6 Effective Ways to Remove Broken Taps

July 25, 2019 8:18 am

We’ve all been in this situation: You are working on a part with internal threads. The job seems fairly easy.  You select the right tap, start working on the hole, and then suddenly, SNAP! and the tap is broken inside the hole.

Why did this happen? Not enough cutting fluid? Poor chip control? There are plenty of factors that can cause tap breakage, but at this point they are irrelevant. The broken tap is inside the hole and you only have two options: get it out or scrap the part.

Since scrapping the part should always be your last resort, you’ll have to figure out a way to get that piece of metal out of the cavity. But how? Here are several different methods to get the job done.


Manually smash the tap

This method is the most cost-effective, but also the least effective. You can break the piece using a cold chisel, in case part of broken tap is above the surface, and then complete the job using a center punch.

Most machinist have cold chisels and punches in their toolbox, but in case you are considering purchasing a new set, this 16-pieces set from Amazon is what we recommend.

Center punch

Astro 1600 16-Piece Punch and Chisel Set

Use an extractor

Extractors are devices specifically designed to remove broken taps.

Walton Tap extractor

Walton Tools 18001 Tap Extractor Set

They come in different sizes and with 2 to 4 “fingers” depending on the number of flutes. Using them is easy:

  • Remove as many chips as possible from the hole
  • Pick the correct extractor size
  • Insert the fingers in the flutes as deep as possible
  • Slide the collar down against the tap
  • Use a tap wrench to turn it until the tap comes out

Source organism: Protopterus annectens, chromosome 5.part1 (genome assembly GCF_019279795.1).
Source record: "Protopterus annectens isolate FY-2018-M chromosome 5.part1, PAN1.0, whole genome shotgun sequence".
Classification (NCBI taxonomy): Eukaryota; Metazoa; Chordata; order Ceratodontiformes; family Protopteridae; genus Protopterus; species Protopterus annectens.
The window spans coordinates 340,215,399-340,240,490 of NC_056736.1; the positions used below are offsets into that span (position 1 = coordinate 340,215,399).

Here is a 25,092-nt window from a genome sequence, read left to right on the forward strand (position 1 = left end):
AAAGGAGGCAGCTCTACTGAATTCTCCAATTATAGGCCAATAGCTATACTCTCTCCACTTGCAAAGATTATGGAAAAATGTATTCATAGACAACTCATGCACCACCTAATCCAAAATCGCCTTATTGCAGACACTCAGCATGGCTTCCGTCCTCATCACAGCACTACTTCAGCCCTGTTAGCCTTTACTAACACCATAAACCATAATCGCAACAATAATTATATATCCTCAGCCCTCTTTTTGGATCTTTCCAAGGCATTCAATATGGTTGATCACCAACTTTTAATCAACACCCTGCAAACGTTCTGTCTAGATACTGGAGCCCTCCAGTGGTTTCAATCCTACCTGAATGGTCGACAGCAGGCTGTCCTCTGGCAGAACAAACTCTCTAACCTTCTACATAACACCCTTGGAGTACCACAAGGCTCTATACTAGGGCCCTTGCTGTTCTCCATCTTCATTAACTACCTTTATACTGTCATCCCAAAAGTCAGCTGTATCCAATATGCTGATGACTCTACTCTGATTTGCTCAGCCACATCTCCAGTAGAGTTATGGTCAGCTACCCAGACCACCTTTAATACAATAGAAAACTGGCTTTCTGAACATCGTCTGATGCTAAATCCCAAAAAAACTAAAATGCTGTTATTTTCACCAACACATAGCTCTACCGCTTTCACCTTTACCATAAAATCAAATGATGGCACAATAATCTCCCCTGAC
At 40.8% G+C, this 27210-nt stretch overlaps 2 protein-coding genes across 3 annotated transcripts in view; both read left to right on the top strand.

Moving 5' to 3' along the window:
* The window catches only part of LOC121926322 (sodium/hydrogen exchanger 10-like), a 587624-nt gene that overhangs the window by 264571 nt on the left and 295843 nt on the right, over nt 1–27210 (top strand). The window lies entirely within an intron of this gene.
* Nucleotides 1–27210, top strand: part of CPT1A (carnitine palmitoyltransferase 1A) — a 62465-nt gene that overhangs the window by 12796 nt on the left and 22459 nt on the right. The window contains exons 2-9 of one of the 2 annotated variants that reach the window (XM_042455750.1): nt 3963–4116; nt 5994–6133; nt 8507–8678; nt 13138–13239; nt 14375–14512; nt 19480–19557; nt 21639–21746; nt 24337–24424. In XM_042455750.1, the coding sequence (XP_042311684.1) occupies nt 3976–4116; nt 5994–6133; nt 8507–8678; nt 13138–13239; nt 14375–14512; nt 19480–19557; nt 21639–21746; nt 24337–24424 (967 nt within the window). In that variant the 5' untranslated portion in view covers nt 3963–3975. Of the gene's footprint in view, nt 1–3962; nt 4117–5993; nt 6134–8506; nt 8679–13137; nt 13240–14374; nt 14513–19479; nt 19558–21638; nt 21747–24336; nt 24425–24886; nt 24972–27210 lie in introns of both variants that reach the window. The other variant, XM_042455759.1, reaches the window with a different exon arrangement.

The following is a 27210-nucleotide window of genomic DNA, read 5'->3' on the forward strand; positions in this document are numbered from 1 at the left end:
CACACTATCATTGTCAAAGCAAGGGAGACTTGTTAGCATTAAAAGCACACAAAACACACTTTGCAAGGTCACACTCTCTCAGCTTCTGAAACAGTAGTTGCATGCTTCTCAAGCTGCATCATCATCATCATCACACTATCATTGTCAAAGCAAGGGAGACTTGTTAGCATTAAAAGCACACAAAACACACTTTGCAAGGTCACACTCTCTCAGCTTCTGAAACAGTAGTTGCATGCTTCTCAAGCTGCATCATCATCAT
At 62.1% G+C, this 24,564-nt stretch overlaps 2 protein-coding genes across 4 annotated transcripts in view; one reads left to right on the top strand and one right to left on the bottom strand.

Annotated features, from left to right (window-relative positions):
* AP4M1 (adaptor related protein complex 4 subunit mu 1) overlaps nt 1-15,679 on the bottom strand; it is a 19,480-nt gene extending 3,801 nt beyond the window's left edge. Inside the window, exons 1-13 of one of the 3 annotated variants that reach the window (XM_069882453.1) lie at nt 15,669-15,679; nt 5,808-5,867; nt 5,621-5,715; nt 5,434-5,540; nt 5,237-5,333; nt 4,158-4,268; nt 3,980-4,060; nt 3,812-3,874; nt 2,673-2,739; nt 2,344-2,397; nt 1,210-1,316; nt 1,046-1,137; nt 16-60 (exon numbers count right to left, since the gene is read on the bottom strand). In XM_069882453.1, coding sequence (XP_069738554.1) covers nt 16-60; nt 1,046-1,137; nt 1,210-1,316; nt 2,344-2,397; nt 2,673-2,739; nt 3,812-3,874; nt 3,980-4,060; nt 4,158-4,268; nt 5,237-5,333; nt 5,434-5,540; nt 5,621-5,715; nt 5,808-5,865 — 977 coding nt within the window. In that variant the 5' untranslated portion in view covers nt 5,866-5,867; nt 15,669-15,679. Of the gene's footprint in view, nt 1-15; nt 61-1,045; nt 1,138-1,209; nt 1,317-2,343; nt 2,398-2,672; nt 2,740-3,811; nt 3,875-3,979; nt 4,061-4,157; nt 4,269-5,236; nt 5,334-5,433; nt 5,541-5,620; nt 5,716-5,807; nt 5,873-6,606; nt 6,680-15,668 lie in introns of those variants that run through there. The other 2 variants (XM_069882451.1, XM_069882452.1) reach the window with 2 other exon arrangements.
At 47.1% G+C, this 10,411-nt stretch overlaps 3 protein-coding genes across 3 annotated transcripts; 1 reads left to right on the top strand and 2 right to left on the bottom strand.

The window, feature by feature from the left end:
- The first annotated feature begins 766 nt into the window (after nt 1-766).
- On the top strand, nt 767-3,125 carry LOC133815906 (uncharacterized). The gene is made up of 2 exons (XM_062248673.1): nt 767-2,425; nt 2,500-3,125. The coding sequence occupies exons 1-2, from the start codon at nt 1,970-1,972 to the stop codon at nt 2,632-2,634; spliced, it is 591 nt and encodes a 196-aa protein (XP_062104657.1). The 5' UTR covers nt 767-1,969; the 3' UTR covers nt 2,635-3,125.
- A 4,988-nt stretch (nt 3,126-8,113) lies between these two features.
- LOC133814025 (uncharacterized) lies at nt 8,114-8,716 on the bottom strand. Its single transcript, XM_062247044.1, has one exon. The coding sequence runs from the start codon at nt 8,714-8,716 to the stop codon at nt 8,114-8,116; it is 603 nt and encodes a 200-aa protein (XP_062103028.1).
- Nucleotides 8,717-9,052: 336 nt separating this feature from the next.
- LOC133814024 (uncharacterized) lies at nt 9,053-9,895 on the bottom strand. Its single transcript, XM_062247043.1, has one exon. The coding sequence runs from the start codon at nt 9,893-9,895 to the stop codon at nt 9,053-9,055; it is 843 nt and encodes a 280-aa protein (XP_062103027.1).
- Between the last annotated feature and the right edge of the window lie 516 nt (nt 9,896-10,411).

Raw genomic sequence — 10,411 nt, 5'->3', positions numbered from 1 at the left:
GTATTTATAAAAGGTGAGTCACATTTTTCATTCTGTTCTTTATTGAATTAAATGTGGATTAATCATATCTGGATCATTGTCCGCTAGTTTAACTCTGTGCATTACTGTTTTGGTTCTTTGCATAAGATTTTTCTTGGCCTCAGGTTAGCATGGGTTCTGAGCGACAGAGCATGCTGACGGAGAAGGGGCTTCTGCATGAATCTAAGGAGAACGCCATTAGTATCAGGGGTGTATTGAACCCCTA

This method is fairly quick, but may not be very effective as the extractor fingers tend to twist off if the tap is too deep into the hole.


Mill the broken tap

One of the most effective ways to get rid of broken taps is to mill them out. Although there are several different endmills that you can use to get the job done, the majority of machinists who deal with this issue recommend using a ball endmill.


Grind it out with an Omegadrill

OMEGADRILL broken tap extractor

OMEGA 7 PC. Broken Tap Extractor Set

Omegadrills are uniquely shaped carbide drills, created specifically for removing broken taps. This method is very effective, but it requires a very rigid setup. You can purchase a set of Omegadrills on Ebay or through any premier distributor.


TIG welding

TIG welding is another practical way to remove the tap from the hole. The process, as clearly explained by Jodie Collier of WeldingTipsandTricks.com in the video below, consists of building up a head on top of the tap and then either grab it directly using vise grips or weld a nut on it.

If you are planning to do it yourself, you can either use a 309 or 312 rod.



EDM is probably the most reliable method to get the tap out of the hole. The EDM will burn out the center of the tap leaving just the cutting edges stuck in the threads, which you can then pick out by hand. Unfortunately, this is also the less practical method as most small shops don’t have access to electrical discharge machines.


Removing a tap from a hole is not impossible, but the process can be time-consuming and not always successful. That’s why it’s important to take all the necessary precautions to avoid that situation. Using the right cutting fluid and making sure that the taps are in good condition are two fundamental steps to prevent tap breakage and keep the machines running.

Do you know any other effective methods for removing broken taps? Let us know in the comments below.


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  • I the past we would use an old Carbide End mill and run it at full speed into the tap. Friction would create enough heat to anneal the tap to the point it would easily machine out. We now use EDM.
    Great segment as this is a industry problem

  • chale44 says: